Tempe Needlewielders’ neighbors create joyous powerhouse for charity at Tempe’s Pyle Center

The Tempe Needlewielders, as they’re known, meet at Pyle Adult Recreation Center from 9 a.m. to 1 p.m. Tuesdays and Thursdays. With nearly 100 members, the group is a powerhouse of needles and neighbors.

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For nearly 50 years, a creative group of ladies has met twice weekly to laugh, chat and craft sweaters, scarves, baby blankets, washcloths and slippers.

There’s even something called “chest warmers,” small crocheted, knitted or quilted squares used by Southeast Valley hospice providers to keep patients’ trunks cozy.

The Tempe Needlewielders, as they’re known, meet at Pyle Adult Recreation Center from 9 a.m. to 1 p.m. Tuesdays and Thursdays. With nearly 100 members, the group is a powerhouse of needles and neighbors.

“Everything we do is for charity. We give everything away to non-profit groups,” said Mary Lou Del Vecchio, president of the Board. “We also sell some of our items, and the money from those sales goes directly back to the community.”

Del Vecchio is referring to the group’s once-a-year fundraiser, a craft sale that this year is Friday, Oct. 22, and Saturday, Oct. 23.

After 50 years, all but one of the original Tempe Needlewielders has passed on.

“I can crochet but there are a lot of other people who crochet, so I sew,” said Laura Reisinger, who sews for the group.

Reisinger joined the group years ago after being told she was needed.

“My mother was active for 20 years and she was 93,” Reisinger said. “When she left, my sister and I would come and visit the ladies because we knew them after bringing my mom to the group. They said, ‘Come join us. We need your hands. We need you to replace your mom’s hands.’

“And so we did.”

All during the pandemic, the group continued to stitch, knit and crochet. They made more than 3,000 face masks and then sold them.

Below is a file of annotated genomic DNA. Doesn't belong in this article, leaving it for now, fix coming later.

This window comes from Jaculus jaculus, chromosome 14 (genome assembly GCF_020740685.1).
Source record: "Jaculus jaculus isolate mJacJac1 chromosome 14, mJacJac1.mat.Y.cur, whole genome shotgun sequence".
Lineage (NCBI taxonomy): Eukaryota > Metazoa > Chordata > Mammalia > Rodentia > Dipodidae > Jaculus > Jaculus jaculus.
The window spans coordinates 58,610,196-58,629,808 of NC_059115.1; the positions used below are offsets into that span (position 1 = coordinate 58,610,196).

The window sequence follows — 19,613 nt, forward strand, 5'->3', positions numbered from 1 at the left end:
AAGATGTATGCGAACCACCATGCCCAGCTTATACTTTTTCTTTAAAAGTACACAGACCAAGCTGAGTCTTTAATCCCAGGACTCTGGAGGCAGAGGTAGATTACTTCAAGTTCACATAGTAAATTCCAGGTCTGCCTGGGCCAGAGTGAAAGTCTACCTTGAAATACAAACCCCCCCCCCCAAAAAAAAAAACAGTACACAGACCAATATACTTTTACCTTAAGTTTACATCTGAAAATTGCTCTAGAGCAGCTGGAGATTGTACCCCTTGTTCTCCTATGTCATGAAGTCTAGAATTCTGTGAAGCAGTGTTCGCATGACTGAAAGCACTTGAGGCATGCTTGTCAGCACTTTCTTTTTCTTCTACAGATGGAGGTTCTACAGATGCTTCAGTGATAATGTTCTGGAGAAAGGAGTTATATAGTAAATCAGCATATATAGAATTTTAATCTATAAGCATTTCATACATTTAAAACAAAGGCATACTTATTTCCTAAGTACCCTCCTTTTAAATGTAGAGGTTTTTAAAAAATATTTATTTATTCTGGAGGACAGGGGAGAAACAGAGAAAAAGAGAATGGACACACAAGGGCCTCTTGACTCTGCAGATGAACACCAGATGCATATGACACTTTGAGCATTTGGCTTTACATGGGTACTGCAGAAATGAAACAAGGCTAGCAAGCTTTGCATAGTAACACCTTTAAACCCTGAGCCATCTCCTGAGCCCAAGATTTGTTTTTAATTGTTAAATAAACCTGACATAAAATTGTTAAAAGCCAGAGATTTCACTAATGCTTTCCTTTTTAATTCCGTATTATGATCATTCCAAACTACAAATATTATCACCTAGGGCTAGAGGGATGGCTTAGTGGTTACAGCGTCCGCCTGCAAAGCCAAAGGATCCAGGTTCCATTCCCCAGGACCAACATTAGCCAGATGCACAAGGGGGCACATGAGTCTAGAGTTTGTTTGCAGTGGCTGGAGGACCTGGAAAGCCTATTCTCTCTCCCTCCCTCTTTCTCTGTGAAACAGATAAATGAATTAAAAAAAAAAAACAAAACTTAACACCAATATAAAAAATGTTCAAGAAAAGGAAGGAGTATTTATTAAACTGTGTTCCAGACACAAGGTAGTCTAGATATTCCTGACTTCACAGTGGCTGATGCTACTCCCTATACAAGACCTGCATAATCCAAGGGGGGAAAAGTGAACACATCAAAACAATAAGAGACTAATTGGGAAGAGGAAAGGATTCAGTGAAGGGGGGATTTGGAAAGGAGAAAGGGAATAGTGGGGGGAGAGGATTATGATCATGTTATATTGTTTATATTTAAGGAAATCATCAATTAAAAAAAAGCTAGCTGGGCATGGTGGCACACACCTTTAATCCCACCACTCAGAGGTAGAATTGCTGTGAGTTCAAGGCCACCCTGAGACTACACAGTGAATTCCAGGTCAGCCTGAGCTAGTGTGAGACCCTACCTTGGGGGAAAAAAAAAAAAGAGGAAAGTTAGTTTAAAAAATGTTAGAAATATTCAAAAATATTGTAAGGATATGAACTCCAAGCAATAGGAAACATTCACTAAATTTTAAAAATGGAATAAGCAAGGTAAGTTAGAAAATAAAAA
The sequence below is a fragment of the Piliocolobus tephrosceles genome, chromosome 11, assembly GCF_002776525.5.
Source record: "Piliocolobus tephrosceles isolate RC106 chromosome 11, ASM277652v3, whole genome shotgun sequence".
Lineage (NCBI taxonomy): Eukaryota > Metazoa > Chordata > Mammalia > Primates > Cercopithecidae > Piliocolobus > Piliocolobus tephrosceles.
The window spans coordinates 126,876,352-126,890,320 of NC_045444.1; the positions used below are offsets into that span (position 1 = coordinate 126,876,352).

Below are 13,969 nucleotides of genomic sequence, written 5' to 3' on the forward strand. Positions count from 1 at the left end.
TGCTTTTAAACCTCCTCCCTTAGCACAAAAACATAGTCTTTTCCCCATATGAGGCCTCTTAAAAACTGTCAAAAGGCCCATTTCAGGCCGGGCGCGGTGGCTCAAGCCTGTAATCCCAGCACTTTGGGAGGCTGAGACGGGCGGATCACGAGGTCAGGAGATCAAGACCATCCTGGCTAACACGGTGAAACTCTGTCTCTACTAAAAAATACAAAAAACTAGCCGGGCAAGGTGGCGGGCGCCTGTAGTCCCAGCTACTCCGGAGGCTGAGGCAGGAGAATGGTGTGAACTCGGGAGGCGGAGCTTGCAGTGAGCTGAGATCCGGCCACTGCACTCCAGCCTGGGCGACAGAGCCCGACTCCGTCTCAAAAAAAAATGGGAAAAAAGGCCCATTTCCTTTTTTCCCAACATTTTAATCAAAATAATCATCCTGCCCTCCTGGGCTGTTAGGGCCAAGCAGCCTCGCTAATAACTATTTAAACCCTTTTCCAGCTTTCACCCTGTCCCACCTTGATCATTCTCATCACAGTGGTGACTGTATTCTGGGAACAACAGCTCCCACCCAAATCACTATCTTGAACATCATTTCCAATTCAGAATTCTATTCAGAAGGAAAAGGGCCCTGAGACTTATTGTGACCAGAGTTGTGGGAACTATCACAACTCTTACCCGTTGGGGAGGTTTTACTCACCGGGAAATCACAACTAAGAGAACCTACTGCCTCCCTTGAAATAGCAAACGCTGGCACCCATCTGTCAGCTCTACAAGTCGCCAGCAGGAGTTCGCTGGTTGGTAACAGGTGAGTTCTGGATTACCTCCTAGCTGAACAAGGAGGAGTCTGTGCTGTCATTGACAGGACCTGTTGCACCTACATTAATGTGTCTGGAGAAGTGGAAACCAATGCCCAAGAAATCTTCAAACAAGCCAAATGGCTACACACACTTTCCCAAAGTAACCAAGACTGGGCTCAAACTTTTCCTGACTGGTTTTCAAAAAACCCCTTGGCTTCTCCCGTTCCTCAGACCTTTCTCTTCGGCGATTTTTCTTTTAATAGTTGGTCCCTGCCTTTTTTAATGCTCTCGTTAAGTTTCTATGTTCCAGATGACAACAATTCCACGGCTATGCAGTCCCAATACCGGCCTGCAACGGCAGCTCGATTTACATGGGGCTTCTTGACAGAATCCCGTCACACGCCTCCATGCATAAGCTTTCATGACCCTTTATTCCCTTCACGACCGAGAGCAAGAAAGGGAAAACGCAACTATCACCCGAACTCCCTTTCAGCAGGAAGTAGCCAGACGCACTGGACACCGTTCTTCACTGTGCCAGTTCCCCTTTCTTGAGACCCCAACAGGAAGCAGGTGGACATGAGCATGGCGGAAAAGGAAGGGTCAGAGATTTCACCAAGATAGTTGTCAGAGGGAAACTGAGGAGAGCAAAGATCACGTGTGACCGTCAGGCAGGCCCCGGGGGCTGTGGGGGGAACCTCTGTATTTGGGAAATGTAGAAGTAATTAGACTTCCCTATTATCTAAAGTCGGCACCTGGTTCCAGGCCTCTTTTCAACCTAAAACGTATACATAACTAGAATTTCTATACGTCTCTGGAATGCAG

Monies raised were given to local food banks.

Peggy Short echoed the sentiments of many Needlwielders.

“I think for each one of us, we really love creating something,” Short said. “And you can only make so many things for your family.”

One family can use only so many afghans, but the desire to create and comfort continues.

“So this really satisfies that need to be creative and then also the need to be helpful within the community,” Short said.

One woman used to come to Pyle Adult Recreation Center but then lost her vision. She’s in a care center but still crocheting using a device that guides her on color.

Then there’s the fun and friendships that burgeon over a shared pile of fabric.

Martha Kasapis joined in 2002 and has been sitting with her friend ever since.

She was stitching a 100 percent cotton washcloth.

“We started the same day and we’ve been sitting together ever since, Kasapis said.

“Usually, once a month we will have an activity like a pizza party or a potluck. Something. And we play Bingo once a month,” Del Vecchio said.

“We play a quarter a card. You can play as many as you like, and everyone wins. We have no losers. Everyone in the group walks out with a little something on Bingo day.”

Before COVID, the ladies brought snacks. They’ve all been vaccinated but they wear masks, so snacking has been discontinued for now.

Prior to the pandemic, about 40 ladies showed up on Thursdays to work. Due to COVID and the summer travel months, the numbers are a bit down. Still, the ladies continue to meet. They haven’t lost any members to COVID.

The yarn and fabric they use is all donated.

The Tempe Needlewielders serve about 30 charities in the area, including Chemo Companions, Maggie’s Place and Treasures for Teachers, among others.

Joyce Coronel
Joyce Coronel has been interviewing and writing stories since she was 12, and she’s got the scrapbooks to prove it. The mother of five grown sons and native of Arizona is passionate about local news and has been involved in media since 2002, coming aboard at Wrangler News in 2015. Joyce believes strongly that newspapers are a lifeline to an informed public and a means by which neighbors can build a sense of community—vitally important in today’s complex world.

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